The result: More than 10% of the state's coastline — and about one-third of Southern California — is protected with man-made barriers.
Although sea walls effectively protect property in the short term, they can intensify the effect of waves and alter surf patterns, leaving beaches stripped of sand until they narrow or even vanish altogether.
Environmental and surfing groups strongly oppose the barriers, and coastal regulators have increasingly asked property owners to find other ways to cope with the ocean.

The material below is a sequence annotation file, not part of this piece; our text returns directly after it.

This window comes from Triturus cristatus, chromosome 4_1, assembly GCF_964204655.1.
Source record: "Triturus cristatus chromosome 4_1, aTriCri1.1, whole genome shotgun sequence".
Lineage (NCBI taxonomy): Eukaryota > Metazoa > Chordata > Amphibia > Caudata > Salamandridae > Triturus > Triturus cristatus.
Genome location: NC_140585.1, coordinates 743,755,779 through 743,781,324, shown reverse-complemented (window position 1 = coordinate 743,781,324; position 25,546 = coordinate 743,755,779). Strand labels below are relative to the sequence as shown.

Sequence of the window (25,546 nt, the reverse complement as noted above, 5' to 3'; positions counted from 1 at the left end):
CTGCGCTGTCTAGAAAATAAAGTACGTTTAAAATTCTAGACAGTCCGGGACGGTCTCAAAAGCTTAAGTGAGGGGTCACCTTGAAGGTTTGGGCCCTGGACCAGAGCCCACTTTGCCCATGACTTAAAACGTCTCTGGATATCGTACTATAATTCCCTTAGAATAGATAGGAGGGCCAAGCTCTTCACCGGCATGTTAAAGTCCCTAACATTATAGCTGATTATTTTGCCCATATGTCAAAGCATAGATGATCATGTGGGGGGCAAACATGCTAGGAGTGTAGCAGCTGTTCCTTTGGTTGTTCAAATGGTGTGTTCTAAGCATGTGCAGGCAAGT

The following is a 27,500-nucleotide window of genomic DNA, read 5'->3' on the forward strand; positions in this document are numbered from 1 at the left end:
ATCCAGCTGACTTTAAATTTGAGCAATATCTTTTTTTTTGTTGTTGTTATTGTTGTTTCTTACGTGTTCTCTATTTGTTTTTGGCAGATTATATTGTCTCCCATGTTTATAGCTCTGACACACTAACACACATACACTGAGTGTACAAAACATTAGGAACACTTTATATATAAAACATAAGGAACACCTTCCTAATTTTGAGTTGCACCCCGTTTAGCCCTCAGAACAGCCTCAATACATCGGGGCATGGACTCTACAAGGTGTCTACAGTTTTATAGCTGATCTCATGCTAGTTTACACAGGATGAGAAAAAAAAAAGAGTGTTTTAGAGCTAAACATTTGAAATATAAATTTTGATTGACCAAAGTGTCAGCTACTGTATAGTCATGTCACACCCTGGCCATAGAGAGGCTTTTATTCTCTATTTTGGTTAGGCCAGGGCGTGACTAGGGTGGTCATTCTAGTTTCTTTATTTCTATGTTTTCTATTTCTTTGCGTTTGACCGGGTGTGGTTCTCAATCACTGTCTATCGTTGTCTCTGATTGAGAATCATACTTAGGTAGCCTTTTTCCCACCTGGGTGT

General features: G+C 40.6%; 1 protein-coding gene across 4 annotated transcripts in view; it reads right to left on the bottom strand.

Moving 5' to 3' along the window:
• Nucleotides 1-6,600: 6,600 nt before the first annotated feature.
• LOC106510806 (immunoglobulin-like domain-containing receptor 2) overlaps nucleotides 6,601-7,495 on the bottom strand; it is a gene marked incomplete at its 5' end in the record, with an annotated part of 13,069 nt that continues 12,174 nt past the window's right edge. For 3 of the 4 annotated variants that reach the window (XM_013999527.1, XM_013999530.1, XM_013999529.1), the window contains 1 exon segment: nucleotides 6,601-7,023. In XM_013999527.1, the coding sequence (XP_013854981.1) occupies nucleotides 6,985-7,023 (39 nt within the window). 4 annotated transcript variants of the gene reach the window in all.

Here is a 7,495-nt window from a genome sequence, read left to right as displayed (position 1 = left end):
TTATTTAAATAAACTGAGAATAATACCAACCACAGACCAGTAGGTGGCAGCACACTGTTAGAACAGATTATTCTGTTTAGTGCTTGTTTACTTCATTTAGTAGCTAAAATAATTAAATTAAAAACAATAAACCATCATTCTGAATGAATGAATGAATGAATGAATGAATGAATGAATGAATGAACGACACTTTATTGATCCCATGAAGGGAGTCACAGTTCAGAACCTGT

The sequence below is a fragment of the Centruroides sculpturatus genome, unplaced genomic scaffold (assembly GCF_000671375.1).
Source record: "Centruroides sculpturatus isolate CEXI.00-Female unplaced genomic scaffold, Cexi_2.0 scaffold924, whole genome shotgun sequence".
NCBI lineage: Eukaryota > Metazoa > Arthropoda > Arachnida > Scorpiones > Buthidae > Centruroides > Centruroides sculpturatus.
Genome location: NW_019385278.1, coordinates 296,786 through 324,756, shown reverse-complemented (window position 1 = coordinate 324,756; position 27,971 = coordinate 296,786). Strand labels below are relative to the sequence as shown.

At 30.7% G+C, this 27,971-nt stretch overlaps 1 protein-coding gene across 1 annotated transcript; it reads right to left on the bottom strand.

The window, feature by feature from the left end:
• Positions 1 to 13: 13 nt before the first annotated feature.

There are some signs San Francisco is moving in that direction.
Last month the Coastal Commission granted the city an emergency permit to drop large sandbags on a length of the beach in preparation for this winter's storms, a softer approach on the city's part that even drew praise from a member of the local chapter of the Surfrider Foundation, an opponent of sea walls.
A master plan being drafted for the beach calls for moving the most pinched stretch of the Great Highway several hundred feet inland and narrowing the road in other places.